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This article is part of the supplement: Selected articles from the Eleventh Asia Pacific Bioinformatics Conference (APBC 2013): Genomics

Open Access Proceedings

Improved moderation for gene-wise variance estimation in RNA-Seq via the exploitation of external information

Ellis Patrick12, Michael Buckley2, David Ming Lin3 and Yee Hwa Yang1*

Author affiliations

1 School of Mathematics and Statistics, University of Sydney, Sydney NSW 2006, Australia

2 CSIRO Mathematical and Information Sciences, Private Bag 33, Clayton South 3168, Australia

3 Department of Biomedical Sciences, Cornell University, Ithaca, NY, USA

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Citation and License

BMC Genomics 2013, 14(Suppl 1):S9  doi:10.1186/1471-2164-14-S1-S9

Published: 21 January 2013

Abstract

Background

The cost of RNA-Seq has been decreasing over the last few years. Despite this, experiments with four or less biological replicates are still quite common. Estimating the variances of gene expression estimates becomes both a challenging and interesting problem in these situations of low replication. However, with the wealth of microarray and other publicly available gene expression data readily accessible on public repositories, these sources of information can be leveraged to make improvements in variance estimation.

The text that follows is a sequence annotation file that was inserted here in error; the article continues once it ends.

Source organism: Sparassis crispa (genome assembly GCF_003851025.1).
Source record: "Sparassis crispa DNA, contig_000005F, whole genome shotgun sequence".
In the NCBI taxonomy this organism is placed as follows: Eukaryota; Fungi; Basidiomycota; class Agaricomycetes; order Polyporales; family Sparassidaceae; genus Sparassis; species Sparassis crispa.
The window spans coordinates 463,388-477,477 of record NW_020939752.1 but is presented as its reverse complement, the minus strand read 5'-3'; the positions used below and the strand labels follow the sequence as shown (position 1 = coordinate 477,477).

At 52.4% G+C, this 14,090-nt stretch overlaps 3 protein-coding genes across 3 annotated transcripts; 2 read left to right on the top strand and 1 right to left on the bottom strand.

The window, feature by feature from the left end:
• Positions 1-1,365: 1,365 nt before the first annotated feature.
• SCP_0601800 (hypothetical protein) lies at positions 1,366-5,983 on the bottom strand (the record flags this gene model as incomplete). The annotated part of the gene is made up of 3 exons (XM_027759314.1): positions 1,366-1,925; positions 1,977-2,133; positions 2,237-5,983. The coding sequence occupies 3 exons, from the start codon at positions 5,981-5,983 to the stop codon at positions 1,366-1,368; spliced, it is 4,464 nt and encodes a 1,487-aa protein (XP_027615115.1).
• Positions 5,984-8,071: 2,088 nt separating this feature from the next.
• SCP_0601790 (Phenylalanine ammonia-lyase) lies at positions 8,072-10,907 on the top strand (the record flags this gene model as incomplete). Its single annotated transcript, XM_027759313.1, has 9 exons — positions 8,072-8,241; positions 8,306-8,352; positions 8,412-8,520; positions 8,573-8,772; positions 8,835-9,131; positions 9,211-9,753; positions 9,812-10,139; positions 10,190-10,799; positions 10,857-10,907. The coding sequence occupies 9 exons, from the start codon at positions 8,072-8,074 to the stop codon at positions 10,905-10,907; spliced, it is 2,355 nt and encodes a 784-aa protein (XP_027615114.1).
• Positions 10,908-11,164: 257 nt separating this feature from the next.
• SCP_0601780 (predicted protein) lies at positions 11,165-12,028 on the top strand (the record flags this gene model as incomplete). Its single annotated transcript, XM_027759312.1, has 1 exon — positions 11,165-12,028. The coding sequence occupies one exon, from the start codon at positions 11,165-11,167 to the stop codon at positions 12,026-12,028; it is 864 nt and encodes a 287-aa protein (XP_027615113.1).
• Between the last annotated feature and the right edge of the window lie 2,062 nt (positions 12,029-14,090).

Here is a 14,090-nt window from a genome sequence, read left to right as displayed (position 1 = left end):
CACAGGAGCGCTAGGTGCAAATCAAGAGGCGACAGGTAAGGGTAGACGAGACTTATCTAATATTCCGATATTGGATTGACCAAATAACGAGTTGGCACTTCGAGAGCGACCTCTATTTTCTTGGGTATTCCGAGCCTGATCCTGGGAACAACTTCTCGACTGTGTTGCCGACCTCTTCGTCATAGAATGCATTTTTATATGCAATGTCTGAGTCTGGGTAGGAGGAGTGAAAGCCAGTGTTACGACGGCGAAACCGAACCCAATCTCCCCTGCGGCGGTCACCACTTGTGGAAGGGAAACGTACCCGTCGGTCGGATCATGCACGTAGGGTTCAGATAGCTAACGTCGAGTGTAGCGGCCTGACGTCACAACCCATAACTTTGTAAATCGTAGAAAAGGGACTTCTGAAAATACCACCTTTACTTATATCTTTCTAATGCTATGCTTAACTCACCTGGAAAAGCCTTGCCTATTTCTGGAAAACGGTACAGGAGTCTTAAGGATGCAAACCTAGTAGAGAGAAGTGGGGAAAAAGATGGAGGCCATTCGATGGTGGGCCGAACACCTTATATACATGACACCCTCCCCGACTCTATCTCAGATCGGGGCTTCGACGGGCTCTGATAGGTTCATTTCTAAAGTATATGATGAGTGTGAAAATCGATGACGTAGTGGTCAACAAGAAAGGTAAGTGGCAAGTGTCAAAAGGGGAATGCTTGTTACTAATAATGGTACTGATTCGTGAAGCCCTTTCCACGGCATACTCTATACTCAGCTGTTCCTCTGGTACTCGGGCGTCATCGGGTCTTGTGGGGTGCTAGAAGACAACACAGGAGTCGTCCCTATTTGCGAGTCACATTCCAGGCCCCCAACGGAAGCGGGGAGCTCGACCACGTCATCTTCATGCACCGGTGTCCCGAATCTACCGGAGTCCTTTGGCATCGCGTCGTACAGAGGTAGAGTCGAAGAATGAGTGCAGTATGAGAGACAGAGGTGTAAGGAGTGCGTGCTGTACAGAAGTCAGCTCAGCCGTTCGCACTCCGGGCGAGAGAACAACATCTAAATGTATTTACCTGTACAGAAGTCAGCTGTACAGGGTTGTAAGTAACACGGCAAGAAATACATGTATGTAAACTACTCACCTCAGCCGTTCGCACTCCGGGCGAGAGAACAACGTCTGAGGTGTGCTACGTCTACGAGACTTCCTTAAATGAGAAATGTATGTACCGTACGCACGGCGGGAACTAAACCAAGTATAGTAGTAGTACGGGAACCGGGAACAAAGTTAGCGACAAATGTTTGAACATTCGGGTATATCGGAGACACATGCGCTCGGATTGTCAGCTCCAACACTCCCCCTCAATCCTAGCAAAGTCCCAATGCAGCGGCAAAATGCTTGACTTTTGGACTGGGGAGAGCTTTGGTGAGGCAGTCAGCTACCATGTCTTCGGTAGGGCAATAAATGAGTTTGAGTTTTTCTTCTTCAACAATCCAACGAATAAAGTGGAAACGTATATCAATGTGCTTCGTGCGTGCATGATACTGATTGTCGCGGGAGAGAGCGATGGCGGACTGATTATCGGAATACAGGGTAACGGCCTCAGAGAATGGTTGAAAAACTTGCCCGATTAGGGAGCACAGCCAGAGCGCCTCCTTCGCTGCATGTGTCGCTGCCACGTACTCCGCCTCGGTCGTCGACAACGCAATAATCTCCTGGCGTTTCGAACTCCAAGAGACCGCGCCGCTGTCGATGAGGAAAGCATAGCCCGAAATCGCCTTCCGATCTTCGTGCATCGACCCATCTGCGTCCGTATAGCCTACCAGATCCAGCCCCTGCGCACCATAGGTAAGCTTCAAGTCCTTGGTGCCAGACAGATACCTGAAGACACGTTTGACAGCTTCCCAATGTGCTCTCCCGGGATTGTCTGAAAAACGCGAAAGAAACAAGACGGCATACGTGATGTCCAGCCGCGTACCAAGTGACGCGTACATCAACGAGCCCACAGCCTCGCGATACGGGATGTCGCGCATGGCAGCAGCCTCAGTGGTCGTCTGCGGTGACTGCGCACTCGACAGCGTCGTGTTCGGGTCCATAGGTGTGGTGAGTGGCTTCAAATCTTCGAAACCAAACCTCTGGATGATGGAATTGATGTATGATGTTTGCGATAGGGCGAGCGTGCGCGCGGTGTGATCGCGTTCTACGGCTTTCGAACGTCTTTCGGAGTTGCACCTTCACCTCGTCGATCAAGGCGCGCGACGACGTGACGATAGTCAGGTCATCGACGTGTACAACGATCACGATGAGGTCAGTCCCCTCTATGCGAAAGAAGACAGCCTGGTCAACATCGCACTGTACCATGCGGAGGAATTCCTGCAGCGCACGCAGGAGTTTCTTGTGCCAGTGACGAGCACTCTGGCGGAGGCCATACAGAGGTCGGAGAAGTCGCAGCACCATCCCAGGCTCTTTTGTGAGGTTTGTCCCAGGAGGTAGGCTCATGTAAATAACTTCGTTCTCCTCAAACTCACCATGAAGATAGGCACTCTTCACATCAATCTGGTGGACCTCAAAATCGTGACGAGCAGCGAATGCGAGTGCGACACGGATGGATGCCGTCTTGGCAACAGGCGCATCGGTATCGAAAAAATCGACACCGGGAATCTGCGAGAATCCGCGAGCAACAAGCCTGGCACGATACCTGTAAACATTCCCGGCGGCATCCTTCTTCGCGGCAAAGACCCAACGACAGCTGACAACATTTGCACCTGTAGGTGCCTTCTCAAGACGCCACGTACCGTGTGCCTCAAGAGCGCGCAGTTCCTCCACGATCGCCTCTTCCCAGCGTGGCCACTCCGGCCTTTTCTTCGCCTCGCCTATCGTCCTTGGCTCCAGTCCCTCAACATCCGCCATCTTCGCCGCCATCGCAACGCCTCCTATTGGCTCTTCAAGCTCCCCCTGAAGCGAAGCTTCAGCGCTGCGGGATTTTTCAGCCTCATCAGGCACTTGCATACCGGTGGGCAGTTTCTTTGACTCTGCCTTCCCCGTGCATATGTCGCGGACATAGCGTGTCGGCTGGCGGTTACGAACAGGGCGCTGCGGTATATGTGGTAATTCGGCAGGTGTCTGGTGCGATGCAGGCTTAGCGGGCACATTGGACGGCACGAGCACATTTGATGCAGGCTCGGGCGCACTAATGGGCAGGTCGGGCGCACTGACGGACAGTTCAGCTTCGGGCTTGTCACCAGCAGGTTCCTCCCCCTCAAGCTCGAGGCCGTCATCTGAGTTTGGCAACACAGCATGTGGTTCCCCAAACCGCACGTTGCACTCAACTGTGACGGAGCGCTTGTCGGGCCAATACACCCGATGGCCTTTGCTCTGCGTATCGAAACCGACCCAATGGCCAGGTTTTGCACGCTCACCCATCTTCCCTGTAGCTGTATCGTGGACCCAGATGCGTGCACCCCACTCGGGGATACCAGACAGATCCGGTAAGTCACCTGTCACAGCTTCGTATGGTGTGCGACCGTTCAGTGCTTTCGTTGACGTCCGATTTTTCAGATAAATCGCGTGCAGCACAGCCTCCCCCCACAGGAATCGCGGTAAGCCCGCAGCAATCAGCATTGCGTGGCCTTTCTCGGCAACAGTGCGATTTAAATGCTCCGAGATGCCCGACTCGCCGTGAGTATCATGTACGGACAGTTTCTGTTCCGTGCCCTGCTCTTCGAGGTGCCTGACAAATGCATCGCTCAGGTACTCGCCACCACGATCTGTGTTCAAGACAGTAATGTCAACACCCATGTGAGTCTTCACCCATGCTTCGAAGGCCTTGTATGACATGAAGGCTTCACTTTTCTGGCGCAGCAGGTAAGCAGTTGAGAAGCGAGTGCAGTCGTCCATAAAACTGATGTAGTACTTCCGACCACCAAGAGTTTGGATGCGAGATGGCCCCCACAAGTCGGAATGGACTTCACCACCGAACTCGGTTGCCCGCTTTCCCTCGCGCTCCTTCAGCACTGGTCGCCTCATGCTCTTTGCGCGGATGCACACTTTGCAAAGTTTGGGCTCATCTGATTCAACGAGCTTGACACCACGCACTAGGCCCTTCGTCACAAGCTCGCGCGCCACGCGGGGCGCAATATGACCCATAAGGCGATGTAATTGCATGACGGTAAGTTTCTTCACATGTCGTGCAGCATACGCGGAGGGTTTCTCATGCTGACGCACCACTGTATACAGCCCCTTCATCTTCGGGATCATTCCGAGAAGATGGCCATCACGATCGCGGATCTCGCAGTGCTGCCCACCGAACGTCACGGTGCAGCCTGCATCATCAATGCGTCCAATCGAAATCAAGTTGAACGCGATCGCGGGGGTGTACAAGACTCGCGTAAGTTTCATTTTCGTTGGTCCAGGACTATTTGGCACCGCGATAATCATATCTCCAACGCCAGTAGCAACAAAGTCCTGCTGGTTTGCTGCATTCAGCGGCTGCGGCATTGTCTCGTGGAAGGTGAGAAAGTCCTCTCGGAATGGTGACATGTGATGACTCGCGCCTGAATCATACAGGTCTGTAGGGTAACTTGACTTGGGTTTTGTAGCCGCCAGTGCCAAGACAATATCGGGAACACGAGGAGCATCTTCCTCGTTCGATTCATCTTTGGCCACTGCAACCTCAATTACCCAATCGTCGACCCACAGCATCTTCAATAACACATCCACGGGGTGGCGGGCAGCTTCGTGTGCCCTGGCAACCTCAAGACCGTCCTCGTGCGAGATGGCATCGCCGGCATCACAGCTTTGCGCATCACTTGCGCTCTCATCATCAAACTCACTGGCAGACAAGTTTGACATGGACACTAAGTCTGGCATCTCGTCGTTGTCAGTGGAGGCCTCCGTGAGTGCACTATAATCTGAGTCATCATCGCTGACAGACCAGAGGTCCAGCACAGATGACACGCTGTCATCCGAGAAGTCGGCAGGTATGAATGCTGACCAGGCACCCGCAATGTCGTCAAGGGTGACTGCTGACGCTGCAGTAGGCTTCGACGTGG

Results

We have proposed a novel approach called Tshrink+ for inferring differential gene expression through improved modelling of the gene-wise variances. Existing methods share information between genes of similar average expression by shrinking, or moderating, the gene-wise variances to a fitted common variance. We have been able to achieve improved estimation of the common variance by using gene-wise sample variances from external experiments, as well as gene length.

Conclusions

Using biological data we show that utilising additional external information can improve the modelling of the common variance and hence the calling of differentially expressed genes. These sources of additional information include gene length and gene-wise sample variances from other RNA-Seq and microarray datasets, of both related and seemingly unrelated tissue types. The results of this are promising, with our differential expression test, Tshrink+, performing favourably when compared to existing methods such as DESeq and edgeR when considering both gene ranking and sensitivity. These improved variance models could easily be implemented in both DESeq and edgeR and highlight the need for a database that offers a profile of gene variances over a range of tissue types and organisms.